Average View Duration / Video Average Watch Time – This takes your total view count and divides it by your watch time. Watching this metric will give you a better idea of what video length works best for your audience. You may also find that certain topics have a different average duration than videos of other topics.
Average Percent Completion – This metric shows what percentage of your videos your audience watch. Keep in mind that these metrics also impact the way the platforms view your content. The better you’re doing in areas like this, the more likely you are to be rewarded with a better ranking and visibility across all networks.
Play Rate – This is another useful metric when showing a video on a landing page. It indicates how many of those visiting the page actually watched the video. If your play rate for that page is low, then perhaps your copy isn’t working well or your video needs to be placed in a better spot on the page.
Replays – Some videos are so good that viewers watch them again and again. This metric gives you an idea of whether or not this is happening for your video. And if it is, great! You can even check your analytics to discover if there are certain parts of your videos that are being re-watched. If there is, it indicates that something specific in your video is particularly enjoyable to your audience.
Engagement/Feedback – Any reaction, including likes, social shares, and comments, play a factor in your overall engagement metrics here. On just about every platform, these reactions make up your engagement and hold the most weight for rewarding posts with better visibility. Some actions hold more weight than others. For instance, Instagram prefers a combo of comments AND likes. However, they reward you more when that engagement is not one sided — meaning you need to be interacting with your audience too. (That’s a Pro-tip, so be sure to use it in your strategy if you’re posting on IG.)
Channel Growth/Subscribers – Growth on your various platforms is always a good thing, but this metric lets you see how much your channel grows versus in comparison to how many people stop following you or unsubscribe from your content. Social sites like Instagram or Twitter tend to see a lot of follows and unfollows due to automation software used to game the system, so finding the real data in these channels can get tricky. Overall, though, this metric gives you a rounded view of how well your video strategy is meshing with your social media efforts. When you have large spikes after a certain post, it indicates that your audience likes what you’re putting out there.
Conversion Rate (for self-hosted) – If you are hosting a video on your site, this will help you figure out how the video is impacting your conversion or opt-ins.
Each channel is unique in its own way. Along with their different qualities comes variations or even completely new metrics that are also worth noting.
We’ll try to keep it simple, but pay attention because this will help you stay on top of your performance in all channels.
Most of the metrics listed above are ones you can find and monitor in your YouTube analytics dashboard. However, there are a couple others you may find helpful for measuring the impact your videos are having on this particular platform.
Social Shares. YouTube encourages people to share videos with people either through text message, email or on other social channels. In your dashboard, you can see the shares of your videos and see where they got shared too. This can give you insights into which of your content is helping you reach outside the “inner circle” of your current audience.
Likes and Dislikes. Under all video content, YouTube gives people the options to like or dislike. While it may seem counter-intuitive to add a dislike feature to the platform, this is actually good as it can give you a better idea of what content is or isn’t resonating with your audience.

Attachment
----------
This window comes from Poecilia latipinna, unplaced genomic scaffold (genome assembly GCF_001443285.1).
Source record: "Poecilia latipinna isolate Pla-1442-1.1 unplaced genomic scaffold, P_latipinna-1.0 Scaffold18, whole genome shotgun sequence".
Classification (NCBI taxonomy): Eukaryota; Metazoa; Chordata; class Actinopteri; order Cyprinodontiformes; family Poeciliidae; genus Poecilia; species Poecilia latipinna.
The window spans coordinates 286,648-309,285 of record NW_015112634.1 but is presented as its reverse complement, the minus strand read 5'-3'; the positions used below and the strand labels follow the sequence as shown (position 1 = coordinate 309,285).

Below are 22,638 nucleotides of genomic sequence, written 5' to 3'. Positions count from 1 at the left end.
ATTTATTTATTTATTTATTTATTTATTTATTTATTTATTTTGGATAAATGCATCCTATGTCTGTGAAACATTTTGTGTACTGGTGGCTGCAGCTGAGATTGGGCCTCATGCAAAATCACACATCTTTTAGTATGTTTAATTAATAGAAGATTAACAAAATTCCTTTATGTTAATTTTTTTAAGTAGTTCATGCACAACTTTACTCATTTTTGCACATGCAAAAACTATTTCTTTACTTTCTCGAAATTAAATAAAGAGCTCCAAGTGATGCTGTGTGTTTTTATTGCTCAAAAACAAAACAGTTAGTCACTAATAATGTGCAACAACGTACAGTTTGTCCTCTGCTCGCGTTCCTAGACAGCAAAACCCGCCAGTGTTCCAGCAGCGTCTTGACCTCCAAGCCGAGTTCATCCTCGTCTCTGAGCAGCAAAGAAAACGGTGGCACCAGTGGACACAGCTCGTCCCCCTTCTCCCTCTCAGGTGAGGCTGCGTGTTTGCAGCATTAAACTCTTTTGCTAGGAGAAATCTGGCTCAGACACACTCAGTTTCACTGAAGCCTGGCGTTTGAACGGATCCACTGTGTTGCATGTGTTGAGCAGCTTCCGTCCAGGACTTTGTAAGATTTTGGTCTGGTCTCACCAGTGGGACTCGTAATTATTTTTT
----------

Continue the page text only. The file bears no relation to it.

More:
Facebook-specific and Instagram-specific metrics
While Facebook and Instagram are different platforms, their part of the same ecosystem and have many of the same features. Not to mention that both strongly favor video content and offer a lot of ways to post it:
Your main feeds
IGTV for Instagram
All of these features give you some more metrics that are important to track:
Exits, Tap Back/Forward and Swipe Away. This metric is specific for the Stories feature. So if you’re posting Stories, then tracking these metrics can help you gauge what’s working in this area of the platform. (As a side note, Evinex has a great article about Instagram analytics and metrics that is definitely worth the bookmark.)
Reactions (Facebook). This is another very very important Facebook-specific metric to keep an eye on. You can measure the Reaction metric to see how all your videos — in Story, post, live or ad format — are performing. There are 5 reaction options: Like, Love, Haha, Wow, and Anger. This is a good metric to keep an eye on because it gives you an indication as to the type of reaction your content is triggering and how Facebook is viewing your content.
LinkedIn is a bit late to the video game and has only recently let you start posting video and LinkedIn Live, which is still being released to users as a new feature. So as of now, there isn’t much to measure as far as video-specific metrics
However, the analytics dashboard still gives you a lot to look at and when mixing your regular posts with video content, you compare the difference in impact.
Update engagements. This feature lets you look at each post (or update) individually and see how well they did as far as Impressions, Clicks, Views, CTR, Social Engagements and an Engagement percentage.
Video is some of the best performing content on Twitter. While you can look at the analytics to see how posts do the engagement rates of individual posts, you also have another option when it comes to video.
Video completion rate. While you can use Twitter to see how many people watched your video, you have the ability to see that rate people completely watched your video compared to those views. This gives you a better idea of how much of your video your audience is watching and where you can improve to hold their attention longer.
As you continue to post videos to your chosen platforms, you’ll get more familiar with the metrics that matter most for your brand and audience. The most important thing is that you benchmark your efforts and find areas to improve.
You can only measure video metrics if you’re actually creating videos
Great marketing rarely happens overnight. The really good stuff happens after you create, test and create again. Luckily, video creation is no longer the financial and time-consuming burden that it once was. Today, with platforms like Promo.com, you can create a video in minutes and effortlessly tweak it or make new ones after you analyze the metrics.
So, what are you waiting for? Start creating so you can post, measure and take your business to the next level!